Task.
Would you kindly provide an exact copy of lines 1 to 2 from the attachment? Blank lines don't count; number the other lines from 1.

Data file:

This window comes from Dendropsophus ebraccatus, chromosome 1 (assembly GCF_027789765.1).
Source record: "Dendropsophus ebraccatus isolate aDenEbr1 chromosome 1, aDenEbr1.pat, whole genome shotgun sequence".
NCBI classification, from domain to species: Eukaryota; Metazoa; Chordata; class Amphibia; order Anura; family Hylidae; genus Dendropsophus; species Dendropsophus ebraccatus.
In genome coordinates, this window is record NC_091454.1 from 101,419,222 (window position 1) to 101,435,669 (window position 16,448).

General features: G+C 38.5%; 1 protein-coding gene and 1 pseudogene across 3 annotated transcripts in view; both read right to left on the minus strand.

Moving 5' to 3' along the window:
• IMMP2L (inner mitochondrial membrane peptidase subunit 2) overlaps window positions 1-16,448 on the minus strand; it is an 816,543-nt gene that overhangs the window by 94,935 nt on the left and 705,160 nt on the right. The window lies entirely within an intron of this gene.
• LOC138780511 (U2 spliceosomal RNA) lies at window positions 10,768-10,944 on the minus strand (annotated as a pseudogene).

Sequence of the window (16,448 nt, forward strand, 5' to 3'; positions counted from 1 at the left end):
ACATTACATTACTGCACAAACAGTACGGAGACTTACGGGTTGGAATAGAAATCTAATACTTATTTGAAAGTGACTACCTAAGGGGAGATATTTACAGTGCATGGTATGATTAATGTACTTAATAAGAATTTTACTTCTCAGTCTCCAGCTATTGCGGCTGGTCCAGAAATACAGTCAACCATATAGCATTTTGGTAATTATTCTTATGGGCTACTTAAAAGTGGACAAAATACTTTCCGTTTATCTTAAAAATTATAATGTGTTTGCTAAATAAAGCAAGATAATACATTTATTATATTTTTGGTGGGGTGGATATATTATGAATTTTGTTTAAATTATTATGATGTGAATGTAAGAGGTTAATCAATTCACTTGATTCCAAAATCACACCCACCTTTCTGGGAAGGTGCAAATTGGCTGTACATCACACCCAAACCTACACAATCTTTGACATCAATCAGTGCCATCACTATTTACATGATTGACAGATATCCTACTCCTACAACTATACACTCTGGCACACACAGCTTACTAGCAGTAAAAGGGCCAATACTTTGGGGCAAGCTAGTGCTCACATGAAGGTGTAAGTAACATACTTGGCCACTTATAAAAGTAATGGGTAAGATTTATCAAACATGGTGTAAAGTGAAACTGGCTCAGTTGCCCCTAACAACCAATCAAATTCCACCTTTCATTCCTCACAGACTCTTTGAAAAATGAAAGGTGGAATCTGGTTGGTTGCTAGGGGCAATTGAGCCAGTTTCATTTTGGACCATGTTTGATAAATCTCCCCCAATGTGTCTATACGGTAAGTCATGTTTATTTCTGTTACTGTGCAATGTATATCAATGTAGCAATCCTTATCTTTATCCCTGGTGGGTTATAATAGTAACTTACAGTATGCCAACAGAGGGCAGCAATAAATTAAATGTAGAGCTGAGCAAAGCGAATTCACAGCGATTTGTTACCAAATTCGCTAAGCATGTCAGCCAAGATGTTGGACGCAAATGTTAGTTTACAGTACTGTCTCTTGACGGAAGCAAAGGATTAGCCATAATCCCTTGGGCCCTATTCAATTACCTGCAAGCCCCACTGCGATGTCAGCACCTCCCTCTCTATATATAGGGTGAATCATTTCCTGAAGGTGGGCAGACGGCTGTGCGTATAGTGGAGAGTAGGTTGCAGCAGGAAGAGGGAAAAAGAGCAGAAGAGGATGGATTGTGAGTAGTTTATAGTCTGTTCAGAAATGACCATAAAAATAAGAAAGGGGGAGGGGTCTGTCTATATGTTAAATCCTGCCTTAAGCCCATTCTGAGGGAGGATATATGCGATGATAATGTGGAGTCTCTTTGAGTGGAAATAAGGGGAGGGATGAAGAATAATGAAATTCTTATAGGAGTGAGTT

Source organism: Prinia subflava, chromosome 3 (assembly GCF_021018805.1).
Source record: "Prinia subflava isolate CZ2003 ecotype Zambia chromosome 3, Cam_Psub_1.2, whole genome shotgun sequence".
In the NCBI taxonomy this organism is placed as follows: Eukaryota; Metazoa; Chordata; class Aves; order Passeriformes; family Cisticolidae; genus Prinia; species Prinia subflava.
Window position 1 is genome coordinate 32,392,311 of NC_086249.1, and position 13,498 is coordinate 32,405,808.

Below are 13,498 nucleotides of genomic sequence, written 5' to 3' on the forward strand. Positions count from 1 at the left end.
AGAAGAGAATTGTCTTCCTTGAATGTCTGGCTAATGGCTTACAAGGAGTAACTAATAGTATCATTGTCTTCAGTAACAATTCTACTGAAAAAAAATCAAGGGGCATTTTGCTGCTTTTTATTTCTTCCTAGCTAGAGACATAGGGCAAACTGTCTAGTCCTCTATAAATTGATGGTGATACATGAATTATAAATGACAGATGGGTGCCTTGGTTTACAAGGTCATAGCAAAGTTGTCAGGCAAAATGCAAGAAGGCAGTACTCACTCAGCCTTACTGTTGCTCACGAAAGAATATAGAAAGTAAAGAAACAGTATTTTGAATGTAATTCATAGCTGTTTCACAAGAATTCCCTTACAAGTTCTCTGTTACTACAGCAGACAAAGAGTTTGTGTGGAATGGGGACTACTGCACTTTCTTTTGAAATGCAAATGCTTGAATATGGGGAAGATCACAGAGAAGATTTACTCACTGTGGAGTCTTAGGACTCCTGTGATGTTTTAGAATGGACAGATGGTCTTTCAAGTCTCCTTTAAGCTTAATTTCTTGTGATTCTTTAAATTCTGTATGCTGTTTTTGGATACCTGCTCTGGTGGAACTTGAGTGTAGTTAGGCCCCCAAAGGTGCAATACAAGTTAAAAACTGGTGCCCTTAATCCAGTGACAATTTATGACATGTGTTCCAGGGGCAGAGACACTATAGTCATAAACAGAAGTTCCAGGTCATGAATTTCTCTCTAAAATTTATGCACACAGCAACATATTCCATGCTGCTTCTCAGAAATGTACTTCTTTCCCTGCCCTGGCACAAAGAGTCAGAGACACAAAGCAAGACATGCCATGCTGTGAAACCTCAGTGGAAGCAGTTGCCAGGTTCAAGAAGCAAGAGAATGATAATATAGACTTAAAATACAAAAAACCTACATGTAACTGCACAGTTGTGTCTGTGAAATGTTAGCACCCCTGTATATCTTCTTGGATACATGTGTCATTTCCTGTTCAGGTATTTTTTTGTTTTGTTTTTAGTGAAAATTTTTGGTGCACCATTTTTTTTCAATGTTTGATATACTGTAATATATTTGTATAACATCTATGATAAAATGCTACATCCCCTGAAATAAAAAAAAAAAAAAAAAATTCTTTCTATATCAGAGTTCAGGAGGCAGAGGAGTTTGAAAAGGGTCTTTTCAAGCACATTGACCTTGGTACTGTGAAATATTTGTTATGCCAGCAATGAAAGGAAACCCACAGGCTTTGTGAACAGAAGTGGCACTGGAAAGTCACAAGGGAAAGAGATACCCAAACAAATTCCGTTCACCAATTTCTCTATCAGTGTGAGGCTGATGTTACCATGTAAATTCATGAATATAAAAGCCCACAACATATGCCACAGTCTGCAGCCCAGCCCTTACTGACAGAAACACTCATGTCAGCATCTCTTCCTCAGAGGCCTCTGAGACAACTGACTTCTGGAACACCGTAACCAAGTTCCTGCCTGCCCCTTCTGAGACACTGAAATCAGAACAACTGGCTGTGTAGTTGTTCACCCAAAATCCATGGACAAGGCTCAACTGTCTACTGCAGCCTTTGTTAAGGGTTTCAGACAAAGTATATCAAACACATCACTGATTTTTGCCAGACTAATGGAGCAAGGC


This window comes from Dendropsophus ebraccatus, chromosome 1 (assembly GCF_027789765.1).
Source record: "Dendropsophus ebraccatus isolate aDenEbr1 chromosome 1, aDenEbr1.pat, whole genome shotgun sequence".